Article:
This will allow you to draw longer, straighter lines. If you draw from the elbow, you’ll notice that the lines all have a slight curve to them. Placing two dots on the paper, one where you want the line to start and one where you want it to end, is sometimes helpful. Then, orient the paper, make a practice stroke or two, and then draw the line. If you look closely, you’ll see this in the video above.

A bonus to drawing from the shoulder is that much of the motion translates to drawing on a whiteboard; so, in time, your straight lines will be the envy of everyone in the room.

Play To Your Strengths

Technique

Rotate the page before drawing a line in order to draw multiple angles of lines more easily.

Why?

Very few people can draw lines in all directions equally well. Rotating the page allows you to draw a line in the range and direction that works best for you. Don’t try to draw a vertical line if you find it difficult; rotate the page 90 degrees, and draw a horizontal one instead. It’s super-simple but amazingly powerful.

Caution

This does not translate well to a whiteboard, so you’ll still need to learn to draw vertical lines.

Sketching Interactions

Technique

Start with a base sketch, and then use sticky notes to add tooltips, pop-overs, modal windows and other interactive elements.

Why?

Using sticky notes to define tooltips and other interactive elements lets you quickly define interactions and concepts without having to redraw the framework of the application. They are easy to move around and can be sketched on with the same markers and pens you are already using.

  • Define multiple interactions on one sketch, and then strategically remove pieces one at a time before scanning them in or copying the sketch.
  • Use different colors to represent different types of interaction.
  • Is one sticky note not big enough for your modal window? Add another right next to it.
  • Is one sticky note too big for your tooltip, user a ruler as a guide to quickly rip the note down to size.

Sticky Notes used on sketch as pop overs2
Explore a variety of interactions and ideas in a single sketch using sticky notes.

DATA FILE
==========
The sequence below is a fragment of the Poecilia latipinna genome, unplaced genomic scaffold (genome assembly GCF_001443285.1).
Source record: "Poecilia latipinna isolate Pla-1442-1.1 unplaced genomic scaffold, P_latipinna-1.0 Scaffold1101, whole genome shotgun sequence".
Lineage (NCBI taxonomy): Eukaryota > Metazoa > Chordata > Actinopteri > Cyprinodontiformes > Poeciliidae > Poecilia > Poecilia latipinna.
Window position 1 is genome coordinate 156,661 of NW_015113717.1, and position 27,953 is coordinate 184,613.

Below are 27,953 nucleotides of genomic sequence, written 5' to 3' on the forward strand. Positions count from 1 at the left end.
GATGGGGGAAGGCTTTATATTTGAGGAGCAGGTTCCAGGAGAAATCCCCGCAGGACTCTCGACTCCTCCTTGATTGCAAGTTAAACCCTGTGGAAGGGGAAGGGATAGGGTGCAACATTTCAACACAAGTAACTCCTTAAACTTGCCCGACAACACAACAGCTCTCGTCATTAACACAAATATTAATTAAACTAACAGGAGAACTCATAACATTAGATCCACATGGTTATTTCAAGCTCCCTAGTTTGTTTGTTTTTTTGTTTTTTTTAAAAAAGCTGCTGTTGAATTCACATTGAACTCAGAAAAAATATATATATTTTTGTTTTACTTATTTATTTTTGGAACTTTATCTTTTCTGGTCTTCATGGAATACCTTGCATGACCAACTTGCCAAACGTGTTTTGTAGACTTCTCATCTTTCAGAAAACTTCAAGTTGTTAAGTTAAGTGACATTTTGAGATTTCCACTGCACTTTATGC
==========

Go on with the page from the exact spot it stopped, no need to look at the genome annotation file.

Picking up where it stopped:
Photo copies of sticky notes on sketches as pop overs3
Upon photocopying various versions of a sketch, each with different sticky notes, you’ll end up with various distinct sketches.

Copying And Pasting For The Real World

At times, you may want to manually redraw a UI element multiple times in a sketch. This is not always a bad thing, because it gives you the opportunity to quickly iterate and forces you to reconsider your ideas. That being said, an all-in-one scanner or photocopier could dramatically increase your efficiency.

Technique

Use a photocopier to quickly create templates from existing sketches or to redraw an area of a sketch.

Why?

A photocopier is the old-school version of Control + C, Control + V. It makes the production of templates and underlays more efficient. It also boosts your confidence, because if you mess up (and you will mess up), you can easily fix it.

  • Does one part of your interface need to be consistently redrawn in multiple sketches? Run a few copies, and then sketch directly on the print-outs.
  • Did you mess up a part of the sketch? No problem. Cover up that portion of the sketch with a piece of paper or with correction fluid, run off a copy, and then start sketching directly on the print-out.
  • Are you working on a mobile project? Or do you want to make a series of sketches all of the same size? Create a layout and copy off a few rounds of underlays. Easier yet, print off underlays of devices or browsers; a good selection can be found in the article “Free Printable Sketching, Wireframing and Note-Taking PDF Templates4.”
  • Do you want to change the layout of a sidebar in your last five sketches? Sketch the new sidebar, run off a few copies, and then tape the new sidebars over the old ones. It’s that easy.
  • To use a sketch as an underlay of another similar one, adjust the density or darkness setting on your photocopier to run a copy of the sketch at 20% of it original value.

Another advantage to photocopies is that marker will not smear on a print-out the way a ballpoint pen does. So, whenever you have an area of a sketch to highlight or add color to, run a few copies first.

Caution

Paper cuts.

Sketching over a photo copy5
Sketching over a photocopy of the original to reevaluate the sidebar.